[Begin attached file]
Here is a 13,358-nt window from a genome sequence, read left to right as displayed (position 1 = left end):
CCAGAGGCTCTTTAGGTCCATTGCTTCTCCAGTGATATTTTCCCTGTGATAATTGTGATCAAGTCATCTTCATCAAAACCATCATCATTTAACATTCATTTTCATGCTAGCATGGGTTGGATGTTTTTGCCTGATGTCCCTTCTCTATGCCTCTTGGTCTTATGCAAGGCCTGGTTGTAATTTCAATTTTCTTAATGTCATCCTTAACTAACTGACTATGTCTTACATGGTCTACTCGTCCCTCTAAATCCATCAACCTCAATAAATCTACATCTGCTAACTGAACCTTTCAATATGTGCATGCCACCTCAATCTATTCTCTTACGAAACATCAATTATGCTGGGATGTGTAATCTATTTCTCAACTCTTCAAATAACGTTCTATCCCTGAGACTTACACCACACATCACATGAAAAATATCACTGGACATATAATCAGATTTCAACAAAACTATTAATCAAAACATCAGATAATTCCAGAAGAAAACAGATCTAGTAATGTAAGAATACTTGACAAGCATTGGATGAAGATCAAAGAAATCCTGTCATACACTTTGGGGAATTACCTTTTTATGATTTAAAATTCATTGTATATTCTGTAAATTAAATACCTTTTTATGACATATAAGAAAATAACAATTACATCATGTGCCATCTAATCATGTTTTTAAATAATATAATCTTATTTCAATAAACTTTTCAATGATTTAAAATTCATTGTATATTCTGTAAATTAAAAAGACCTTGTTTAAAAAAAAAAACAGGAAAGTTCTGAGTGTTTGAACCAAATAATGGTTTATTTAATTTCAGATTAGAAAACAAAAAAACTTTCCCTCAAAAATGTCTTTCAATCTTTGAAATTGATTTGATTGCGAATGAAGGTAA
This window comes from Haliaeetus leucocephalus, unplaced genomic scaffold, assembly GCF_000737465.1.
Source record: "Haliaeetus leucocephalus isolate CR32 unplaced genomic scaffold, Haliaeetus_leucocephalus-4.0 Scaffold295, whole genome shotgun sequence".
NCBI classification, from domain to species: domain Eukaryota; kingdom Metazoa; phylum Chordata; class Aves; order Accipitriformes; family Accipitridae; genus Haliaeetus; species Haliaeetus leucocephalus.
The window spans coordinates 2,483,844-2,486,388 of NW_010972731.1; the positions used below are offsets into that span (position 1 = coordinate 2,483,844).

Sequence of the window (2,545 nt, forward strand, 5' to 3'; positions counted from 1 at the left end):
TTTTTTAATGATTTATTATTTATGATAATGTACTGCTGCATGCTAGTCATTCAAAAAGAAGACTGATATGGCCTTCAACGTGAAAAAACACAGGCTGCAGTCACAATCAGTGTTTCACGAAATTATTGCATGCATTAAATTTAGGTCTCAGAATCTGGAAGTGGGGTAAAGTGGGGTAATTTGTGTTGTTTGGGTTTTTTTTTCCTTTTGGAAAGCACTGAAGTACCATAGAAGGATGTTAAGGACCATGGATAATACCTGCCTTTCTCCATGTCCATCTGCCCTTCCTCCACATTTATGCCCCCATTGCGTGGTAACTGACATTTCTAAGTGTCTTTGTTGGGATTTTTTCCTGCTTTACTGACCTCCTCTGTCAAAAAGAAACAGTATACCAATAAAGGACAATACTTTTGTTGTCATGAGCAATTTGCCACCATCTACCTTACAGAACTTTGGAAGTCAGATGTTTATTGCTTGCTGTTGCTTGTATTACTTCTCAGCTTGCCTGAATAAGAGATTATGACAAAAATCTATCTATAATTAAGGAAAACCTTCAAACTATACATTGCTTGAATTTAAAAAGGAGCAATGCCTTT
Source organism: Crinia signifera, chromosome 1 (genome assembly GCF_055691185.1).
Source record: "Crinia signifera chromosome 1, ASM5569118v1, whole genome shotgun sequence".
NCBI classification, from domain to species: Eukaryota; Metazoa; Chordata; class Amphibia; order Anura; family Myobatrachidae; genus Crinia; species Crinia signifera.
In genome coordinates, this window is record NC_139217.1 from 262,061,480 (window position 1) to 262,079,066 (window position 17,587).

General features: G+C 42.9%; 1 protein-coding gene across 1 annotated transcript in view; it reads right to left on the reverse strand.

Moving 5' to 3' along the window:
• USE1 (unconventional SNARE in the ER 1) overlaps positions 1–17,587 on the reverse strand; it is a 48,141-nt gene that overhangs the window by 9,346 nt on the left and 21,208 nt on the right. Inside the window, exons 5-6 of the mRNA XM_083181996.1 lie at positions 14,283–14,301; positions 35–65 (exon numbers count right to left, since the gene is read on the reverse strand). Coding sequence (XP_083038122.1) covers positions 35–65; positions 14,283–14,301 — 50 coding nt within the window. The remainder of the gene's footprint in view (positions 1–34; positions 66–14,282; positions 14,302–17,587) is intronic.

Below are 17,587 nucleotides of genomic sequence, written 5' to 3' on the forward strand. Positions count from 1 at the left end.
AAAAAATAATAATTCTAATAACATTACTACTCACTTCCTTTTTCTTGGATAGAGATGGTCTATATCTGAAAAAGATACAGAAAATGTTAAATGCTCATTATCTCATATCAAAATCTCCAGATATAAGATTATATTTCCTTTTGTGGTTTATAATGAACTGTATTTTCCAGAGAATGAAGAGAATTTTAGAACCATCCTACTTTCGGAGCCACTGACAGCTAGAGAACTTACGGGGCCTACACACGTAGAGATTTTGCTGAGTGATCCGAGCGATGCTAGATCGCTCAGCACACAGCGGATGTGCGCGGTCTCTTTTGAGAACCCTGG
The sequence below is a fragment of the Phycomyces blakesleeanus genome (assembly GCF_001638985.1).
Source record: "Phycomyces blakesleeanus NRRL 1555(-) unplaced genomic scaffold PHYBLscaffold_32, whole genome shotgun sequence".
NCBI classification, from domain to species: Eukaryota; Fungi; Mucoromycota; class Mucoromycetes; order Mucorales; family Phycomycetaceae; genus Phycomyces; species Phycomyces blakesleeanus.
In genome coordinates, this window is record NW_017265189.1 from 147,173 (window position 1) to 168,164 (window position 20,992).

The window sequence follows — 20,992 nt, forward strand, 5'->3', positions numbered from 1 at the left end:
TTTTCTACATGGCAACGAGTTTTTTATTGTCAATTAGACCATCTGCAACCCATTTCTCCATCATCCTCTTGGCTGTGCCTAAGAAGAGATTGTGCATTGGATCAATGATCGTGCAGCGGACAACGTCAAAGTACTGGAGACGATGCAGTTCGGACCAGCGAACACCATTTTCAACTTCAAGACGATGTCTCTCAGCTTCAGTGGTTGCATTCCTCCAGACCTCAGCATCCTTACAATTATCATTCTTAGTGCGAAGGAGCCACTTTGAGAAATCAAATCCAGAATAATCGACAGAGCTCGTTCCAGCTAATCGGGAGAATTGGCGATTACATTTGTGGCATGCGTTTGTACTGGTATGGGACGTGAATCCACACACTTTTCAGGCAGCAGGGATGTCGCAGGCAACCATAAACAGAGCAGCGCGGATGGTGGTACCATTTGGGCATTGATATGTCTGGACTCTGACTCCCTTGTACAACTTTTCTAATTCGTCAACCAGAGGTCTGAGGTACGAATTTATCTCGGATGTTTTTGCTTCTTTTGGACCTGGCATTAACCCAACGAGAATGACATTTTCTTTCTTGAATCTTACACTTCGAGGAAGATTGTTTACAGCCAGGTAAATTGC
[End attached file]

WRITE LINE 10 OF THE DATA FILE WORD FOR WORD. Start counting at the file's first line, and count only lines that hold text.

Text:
Source record: "Crinia signifera chromosome 1, ASM5569118v1, whole genome shotgun sequence".